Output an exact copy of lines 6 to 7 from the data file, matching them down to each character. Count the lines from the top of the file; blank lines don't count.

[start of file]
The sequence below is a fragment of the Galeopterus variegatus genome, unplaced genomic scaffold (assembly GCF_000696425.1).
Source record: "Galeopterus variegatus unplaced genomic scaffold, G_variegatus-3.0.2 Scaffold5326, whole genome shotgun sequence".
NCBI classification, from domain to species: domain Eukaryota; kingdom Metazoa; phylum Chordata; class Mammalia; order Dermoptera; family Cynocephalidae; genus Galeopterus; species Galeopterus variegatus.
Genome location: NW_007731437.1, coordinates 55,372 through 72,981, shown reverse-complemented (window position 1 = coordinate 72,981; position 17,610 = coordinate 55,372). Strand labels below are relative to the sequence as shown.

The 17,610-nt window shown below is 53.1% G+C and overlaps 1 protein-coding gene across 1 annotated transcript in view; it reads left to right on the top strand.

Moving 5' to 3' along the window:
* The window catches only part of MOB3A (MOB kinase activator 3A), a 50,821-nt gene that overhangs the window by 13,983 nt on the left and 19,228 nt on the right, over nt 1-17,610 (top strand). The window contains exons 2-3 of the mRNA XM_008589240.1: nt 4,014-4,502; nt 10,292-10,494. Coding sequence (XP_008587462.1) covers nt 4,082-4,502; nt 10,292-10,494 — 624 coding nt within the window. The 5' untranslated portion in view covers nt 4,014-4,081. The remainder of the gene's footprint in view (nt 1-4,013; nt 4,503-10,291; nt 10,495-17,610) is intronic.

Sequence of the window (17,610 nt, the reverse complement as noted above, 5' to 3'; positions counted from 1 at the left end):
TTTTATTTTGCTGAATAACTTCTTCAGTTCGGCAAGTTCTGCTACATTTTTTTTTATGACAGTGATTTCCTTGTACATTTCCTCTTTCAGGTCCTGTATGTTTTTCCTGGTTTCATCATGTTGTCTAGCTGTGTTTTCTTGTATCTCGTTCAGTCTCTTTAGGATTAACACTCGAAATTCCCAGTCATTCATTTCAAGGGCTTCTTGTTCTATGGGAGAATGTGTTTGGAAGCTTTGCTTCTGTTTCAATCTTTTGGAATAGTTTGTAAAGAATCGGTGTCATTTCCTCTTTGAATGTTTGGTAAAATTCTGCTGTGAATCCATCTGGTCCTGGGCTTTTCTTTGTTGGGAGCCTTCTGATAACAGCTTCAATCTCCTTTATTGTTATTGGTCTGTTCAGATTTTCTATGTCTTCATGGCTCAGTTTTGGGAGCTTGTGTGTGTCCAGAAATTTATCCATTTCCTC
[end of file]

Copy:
Moving 5' to 3' along the window:
* The window catches only part of MOB3A (MOB kinase activator 3A), a 50,821-nt gene that overhangs the window by 13,983 nt on the left and 19,228 nt on the right, over nt 1-17,610 (top strand). The window contains exons 2-3 of the mRNA XM_008589240.1: nt 4,014-4,502; nt 10,292-10,494. Coding sequence (XP_008587462.1) covers nt 4,082-4,502; nt 10,292-10,494 — 624 coding nt within the window. The 5' untranslated portion in view covers nt 4,014-4,081. The remainder of the gene's footprint in view (nt 1-4,013; nt 4,503-10,291; nt 10,495-17,610) is intronic.